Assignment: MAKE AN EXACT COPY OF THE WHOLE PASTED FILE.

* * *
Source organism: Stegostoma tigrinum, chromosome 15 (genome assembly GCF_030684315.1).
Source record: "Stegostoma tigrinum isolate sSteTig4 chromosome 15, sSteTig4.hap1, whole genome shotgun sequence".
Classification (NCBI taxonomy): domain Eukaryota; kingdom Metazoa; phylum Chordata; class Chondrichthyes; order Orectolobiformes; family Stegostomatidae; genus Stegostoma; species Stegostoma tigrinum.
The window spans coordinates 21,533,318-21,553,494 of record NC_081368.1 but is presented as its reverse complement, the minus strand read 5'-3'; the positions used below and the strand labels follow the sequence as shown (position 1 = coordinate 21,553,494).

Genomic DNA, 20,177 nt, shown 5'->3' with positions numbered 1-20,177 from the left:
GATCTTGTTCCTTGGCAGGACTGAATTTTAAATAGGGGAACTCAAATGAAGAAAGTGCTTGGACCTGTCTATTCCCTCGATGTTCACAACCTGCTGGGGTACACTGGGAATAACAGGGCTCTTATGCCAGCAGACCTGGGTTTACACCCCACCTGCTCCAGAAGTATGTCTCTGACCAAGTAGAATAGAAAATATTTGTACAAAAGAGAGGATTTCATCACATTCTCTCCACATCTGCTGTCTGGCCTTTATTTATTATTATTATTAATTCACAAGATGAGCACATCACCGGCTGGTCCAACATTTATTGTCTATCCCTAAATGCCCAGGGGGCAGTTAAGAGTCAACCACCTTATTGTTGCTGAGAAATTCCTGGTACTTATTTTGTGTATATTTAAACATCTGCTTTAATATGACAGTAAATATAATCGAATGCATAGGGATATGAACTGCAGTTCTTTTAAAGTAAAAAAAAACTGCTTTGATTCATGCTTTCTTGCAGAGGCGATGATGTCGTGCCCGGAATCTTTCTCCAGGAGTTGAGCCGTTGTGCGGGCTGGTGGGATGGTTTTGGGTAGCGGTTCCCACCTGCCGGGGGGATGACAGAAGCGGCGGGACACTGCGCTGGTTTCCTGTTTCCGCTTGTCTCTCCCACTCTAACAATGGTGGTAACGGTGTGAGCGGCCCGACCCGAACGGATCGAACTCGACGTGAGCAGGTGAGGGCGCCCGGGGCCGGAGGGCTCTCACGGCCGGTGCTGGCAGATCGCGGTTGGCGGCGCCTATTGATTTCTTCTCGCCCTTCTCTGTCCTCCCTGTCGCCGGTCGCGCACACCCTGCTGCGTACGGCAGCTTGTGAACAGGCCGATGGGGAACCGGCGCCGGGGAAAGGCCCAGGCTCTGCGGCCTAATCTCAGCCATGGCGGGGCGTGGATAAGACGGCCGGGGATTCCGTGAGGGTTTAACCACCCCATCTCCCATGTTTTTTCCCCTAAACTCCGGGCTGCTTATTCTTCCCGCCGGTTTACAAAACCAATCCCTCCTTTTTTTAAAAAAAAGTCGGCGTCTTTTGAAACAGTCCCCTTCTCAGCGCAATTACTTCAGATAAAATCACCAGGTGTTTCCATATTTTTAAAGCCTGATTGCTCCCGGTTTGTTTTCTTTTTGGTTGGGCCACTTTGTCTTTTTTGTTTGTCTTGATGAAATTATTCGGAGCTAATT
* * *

Source organism: Stegostoma tigrinum, chromosome 15 (genome assembly GCF_030684315.1).
Source record: "Stegostoma tigrinum isolate sSteTig4 chromosome 15, sSteTig4.hap1, whole genome shotgun sequence".
Classification (NCBI taxonomy): domain Eukaryota; kingdom Metazoa; phylum Chordata; class Chondrichthyes; order Orectolobiformes; family Stegostomatidae; genus Stegostoma; species Stegostoma tigrinum.
The window spans coordinates 21,533,318-21,553,494 of record NC_081368.1 but is presented as its reverse complement, the minus strand read 5'-3'; the positions used below and the strand labels follow the sequence as shown (position 1 = coordinate 21,553,494).

Genomic DNA, 20,177 nt, shown 5'->3' with positions numbered 1-20,177 from the left:
GATCTTGTTCCTTGGCAGGACTGAATTTTAAATAGGGGAACTCAAATGAAGAAAGTGCTTGGACCTGTCTATTCCCTCGATGTTCACAACCTGCTGGGGTACACTGGGAATAACAGGGCTCTTATGCCAGCAGACCTGGGTTTACACCCCACCTGCTCCAGAAGTATGTCTCTGACCAAGTAGAATAGAAAATATTTGTACAAAAGAGAGGATTTCATCACATTCTCTCCACATCTGCTGTCTGGCCTTTATTTATTATTATTATTAATTCACAAGATGAGCACATCACCGGCTGGTCCAACATTTATTGTCTATCCCTAAATGCCCAGGGGGCAGTTAAGAGTCAACCACCTTATTGTTGCTGAGAAATTCCTGGTACTTATTTTGTGTATATTTAAACATCTGCTTTAATATGACAGTAAATATAATCGAATGCATAGGGATATGAACTGCAGTTCTTTTAAAGTAAAAAAAAACTGCTTTGATTCATGCTTTCTTGCAGAGGCGATGATGTCGTGCCCGGAATCTTTCTCCAGGAGTTGAGCCGTTGTGCGGGCTGGTGGGATGGTTTTGGGTAGCGGTTCCCACCTGCCGGGGGGATGACAGAAGCGGCGGGACACTGCGCTGGTTTCCTGTTTCCGCTTGTCTCTCCCACTCTAACAATGGTGGTAACGGTGTGAGCGGCCCGACCCGAACGGATCGAACTCGACGTGAGCAGGTGAGGGCGCCCGGGGCCGGAGGGCTCTCACGGCCGGTGCTGGCAGATCGCGGTTGGCGGCGCCTATTGATTTCTTCTCGCCCTTCTCTGTCCTCCCTGTCGCCGGTCGCGCACACCCTGCTGCGTACGGCAGCTTGTGAACAGGCCGATGGGGAACCGGCGCCGGGGAAAGGCCCAGGCTCTGCGGCCTAATCTCAGCCATGGCGGGGCGTGGATAAGACGGCCGGGGATTCCGTGAGGGTTTAACCACCCCATCTCCCATGTTTTTTCCCCTAAACTCCGGGCTGCTTATTCTTCCCGCCGGTTTACAAAACCAATCCCTCCTTTTTTTAAAAAAAAGTCGGCGTCTTTTGAAACAGTCCCCTTCTCAGCGCAATTACTTCAGATAAAATCACCAGGTGTTTCCATATTTTTAAAGCCTGATTGCTCCCGGTTTGTTTTCTTTTTGGTTGGGCCACTTTGTCTTTTTTGTTTGTCTTGATGAAATTATTCGGAGCTAATT